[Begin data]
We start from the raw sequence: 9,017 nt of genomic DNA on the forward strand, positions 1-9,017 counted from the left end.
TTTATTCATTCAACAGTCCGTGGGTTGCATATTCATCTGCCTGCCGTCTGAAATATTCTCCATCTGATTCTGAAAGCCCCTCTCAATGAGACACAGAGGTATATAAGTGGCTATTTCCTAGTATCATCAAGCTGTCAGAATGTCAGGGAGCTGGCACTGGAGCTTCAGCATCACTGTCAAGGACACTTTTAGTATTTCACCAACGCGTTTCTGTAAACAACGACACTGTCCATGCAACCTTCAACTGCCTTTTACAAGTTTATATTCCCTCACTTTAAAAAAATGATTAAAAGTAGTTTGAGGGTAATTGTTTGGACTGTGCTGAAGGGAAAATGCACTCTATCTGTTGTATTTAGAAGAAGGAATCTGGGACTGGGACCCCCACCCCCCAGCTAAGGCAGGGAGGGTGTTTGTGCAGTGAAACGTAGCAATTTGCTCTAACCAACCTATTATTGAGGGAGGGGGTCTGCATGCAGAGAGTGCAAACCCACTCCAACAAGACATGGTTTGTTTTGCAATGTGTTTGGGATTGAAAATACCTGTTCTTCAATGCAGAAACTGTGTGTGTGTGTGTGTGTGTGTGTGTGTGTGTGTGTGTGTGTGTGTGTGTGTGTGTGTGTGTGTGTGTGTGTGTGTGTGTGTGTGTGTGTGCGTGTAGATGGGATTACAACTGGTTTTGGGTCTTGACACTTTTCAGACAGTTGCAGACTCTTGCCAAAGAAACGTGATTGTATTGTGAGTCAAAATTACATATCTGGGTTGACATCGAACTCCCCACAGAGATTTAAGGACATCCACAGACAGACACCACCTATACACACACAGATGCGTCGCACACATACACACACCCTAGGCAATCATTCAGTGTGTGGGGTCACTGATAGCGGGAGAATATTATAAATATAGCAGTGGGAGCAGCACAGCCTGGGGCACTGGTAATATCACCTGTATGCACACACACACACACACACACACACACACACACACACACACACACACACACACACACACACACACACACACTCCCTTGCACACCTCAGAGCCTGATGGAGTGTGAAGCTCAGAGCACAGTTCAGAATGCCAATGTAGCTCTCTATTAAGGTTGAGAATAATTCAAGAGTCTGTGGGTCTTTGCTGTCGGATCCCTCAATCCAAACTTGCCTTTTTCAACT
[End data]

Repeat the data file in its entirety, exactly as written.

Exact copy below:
We start from the raw sequence: 9,017 nt of genomic DNA on the forward strand, positions 1-9,017 counted from the left end.
TTTATTCATTCAACAGTCCGTGGGTTGCATATTCATCTGCCTGCCGTCTGAAATATTCTCCATCTGATTCTGAAAGCCCCTCTCAATGAGACACAGAGGTATATAAGTGGCTATTTCCTAGTATCATCAAGCTGTCAGAATGTCAGGGAGCTGGCACTGGAGCTTCAGCATCACTGTCAAGGACACTTTTAGTATTTCACCAACGCGTTTCTGTAAACAACGACACTGTCCATGCAACCTTCAACTGCCTTTTACAAGTTTATATTCCCTCACTTTAAAAAAATGATTAAAAGTAGTTTGAGGGTAATTGTTTGGACTGTGCTGAAGGGAAAATGCACTCTATCTGTTGTATTTAGAAGAAGGAATCTGGGACTGGGACCCCCACCCCCCAGCTAAGGCAGGGAGGGTGTTTGTGCAGTGAAACGTAGCAATTTGCTCTAACCAACCTATTATTGAGGGAGGGGGTCTGCATGCAGAGAGTGCAAACCCACTCCAACAAGACATGGTTTGTTTTGCAATGTGTTTGGGATTGAAAATACCTGTTCTTCAATGCAGAAACTGTGTGTGTGTGTGTGTGTGTGTGTGTGTGTGTGTGTGTGTGTGTGTGTGTGTGTGTGTGTGTGTGTGTGTGTGTGTGTGTGTGTGTGTGTGCGTGTAGATGGGATTACAACTGGTTTTGGGTCTTGACACTTTTCAGACAGTTGCAGACTCTTGCCAAAGAAACGTGATTGTATTGTGAGTCAAAATTACATATCTGGGTTGACATCGAACTCCCCACAGAGATTTAAGGACATCCACAGACAGACACCACCTATACACACACAGATGCGTCGCACACATACACACACCCTAGGCAATCATTCAGTGTGTGGGGTCACTGATAGCGGGAGAATATTATAAATATAGCAGTGGGAGCAGCACAGCCTGGGGCACTGGTAATATCACCTGTATGCACACACACACACACACACACACACACACACACACACACACACACACACACACACACACACACACACACACTCCCTTGCACACCTCAGAGCCTGATGGAGTGTGAAGCTCAGAGCACAGTTCAGAATGCCAATGTAGCTCTCTATTAAGGTTGAGAATAATTCAAGAGTCTGTGGGTCTTTGCTGTCGGATCCCTCAATCCAAACTTGCCTTTTTCAACT